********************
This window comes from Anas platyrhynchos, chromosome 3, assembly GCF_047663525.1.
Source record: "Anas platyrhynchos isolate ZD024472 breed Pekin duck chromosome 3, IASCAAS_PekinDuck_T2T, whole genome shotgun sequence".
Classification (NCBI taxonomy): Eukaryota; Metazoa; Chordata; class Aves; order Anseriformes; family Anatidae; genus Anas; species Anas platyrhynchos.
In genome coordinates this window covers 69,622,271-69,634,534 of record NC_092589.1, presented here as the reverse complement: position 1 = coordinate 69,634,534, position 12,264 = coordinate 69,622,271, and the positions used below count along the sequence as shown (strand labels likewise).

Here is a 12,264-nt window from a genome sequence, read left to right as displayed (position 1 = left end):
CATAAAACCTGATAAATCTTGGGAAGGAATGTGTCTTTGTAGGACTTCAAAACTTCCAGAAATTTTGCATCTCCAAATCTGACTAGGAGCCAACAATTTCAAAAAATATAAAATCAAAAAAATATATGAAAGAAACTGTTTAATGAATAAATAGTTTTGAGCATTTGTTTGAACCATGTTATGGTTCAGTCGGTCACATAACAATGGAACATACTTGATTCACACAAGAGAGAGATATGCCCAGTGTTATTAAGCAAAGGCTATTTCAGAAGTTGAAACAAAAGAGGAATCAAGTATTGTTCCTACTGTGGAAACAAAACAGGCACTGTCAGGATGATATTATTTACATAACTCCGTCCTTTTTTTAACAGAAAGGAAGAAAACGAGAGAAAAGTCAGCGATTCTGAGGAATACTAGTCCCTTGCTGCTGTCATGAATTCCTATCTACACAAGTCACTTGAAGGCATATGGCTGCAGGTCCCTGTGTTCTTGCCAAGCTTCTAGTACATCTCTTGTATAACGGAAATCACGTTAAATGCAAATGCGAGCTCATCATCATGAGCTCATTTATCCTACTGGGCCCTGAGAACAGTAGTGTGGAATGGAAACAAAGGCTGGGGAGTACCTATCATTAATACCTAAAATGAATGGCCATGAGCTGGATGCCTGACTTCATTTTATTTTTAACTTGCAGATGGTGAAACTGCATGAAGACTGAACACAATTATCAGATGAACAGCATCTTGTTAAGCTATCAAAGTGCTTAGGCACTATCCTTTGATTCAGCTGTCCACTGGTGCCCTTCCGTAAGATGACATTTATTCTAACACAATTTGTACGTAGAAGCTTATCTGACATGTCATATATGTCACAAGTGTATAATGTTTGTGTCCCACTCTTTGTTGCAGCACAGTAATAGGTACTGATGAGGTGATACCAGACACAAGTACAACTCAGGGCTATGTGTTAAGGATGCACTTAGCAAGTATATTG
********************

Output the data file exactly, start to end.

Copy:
This window comes from Anas platyrhynchos, chromosome 3, assembly GCF_047663525.1.
Source record: "Anas platyrhynchos isolate ZD024472 breed Pekin duck chromosome 3, IASCAAS_PekinDuck_T2T, whole genome shotgun sequence".
Classification (NCBI taxonomy): Eukaryota; Metazoa; Chordata; class Aves; order Anseriformes; family Anatidae; genus Anas; species Anas platyrhynchos.
In genome coordinates this window covers 69,622,271-69,634,534 of record NC_092589.1, presented here as the reverse complement: position 1 = coordinate 69,634,534, position 12,264 = coordinate 69,622,271, and the positions used below count along the sequence as shown (strand labels likewise).

Here is a 12,264-nt window from a genome sequence, read left to right as displayed (position 1 = left end):
CATAAAACCTGATAAATCTTGGGAAGGAATGTGTCTTTGTAGGACTTCAAAACTTCCAGAAATTTTGCATCTCCAAATCTGACTAGGAGCCAACAATTTCAAAAAATATAAAATCAAAAAAATATATGAAAGAAACTGTTTAATGAATAAATAGTTTTGAGCATTTGTTTGAACCATGTTATGGTTCAGTCGGTCACATAACAATGGAACATACTTGATTCACACAAGAGAGAGATATGCCCAGTGTTATTAAGCAAAGGCTATTTCAGAAGTTGAAACAAAAGAGGAATCAAGTATTGTTCCTACTGTGGAAACAAAACAGGCACTGTCAGGATGATATTATTTACATAACTCCGTCCTTTTTTTAACAGAAAGGAAGAAAACGAGAGAAAAGTCAGCGATTCTGAGGAATACTAGTCCCTTGCTGCTGTCATGAATTCCTATCTACACAAGTCACTTGAAGGCATATGGCTGCAGGTCCCTGTGTTCTTGCCAAGCTTCTAGTACATCTCTTGTATAACGGAAATCACGTTAAATGCAAATGCGAGCTCATCATCATGAGCTCATTTATCCTACTGGGCCCTGAGAACAGTAGTGTGGAATGGAAACAAAGGCTGGGGAGTACCTATCATTAATACCTAAAATGAATGGCCATGAGCTGGATGCCTGACTTCATTTTATTTTTAACTTGCAGATGGTGAAACTGCATGAAGACTGAACACAATTATCAGATGAACAGCATCTTGTTAAGCTATCAAAGTGCTTAGGCACTATCCTTTGATTCAGCTGTCCACTGGTGCCCTTCCGTAAGATGACATTTATTCTAACACAATTTGTACGTAGAAGCTTATCTGACATGTCATATATGTCACAAGTGTATAATGTTTGTGTCCCACTCTTTGTTGCAGCACAGTAATAGGTACTGATGAGGTGATACCAGACACAAGTACAACTCAGGGCTATGTGTTAAGGATGCACTTAGCAAGTATATTG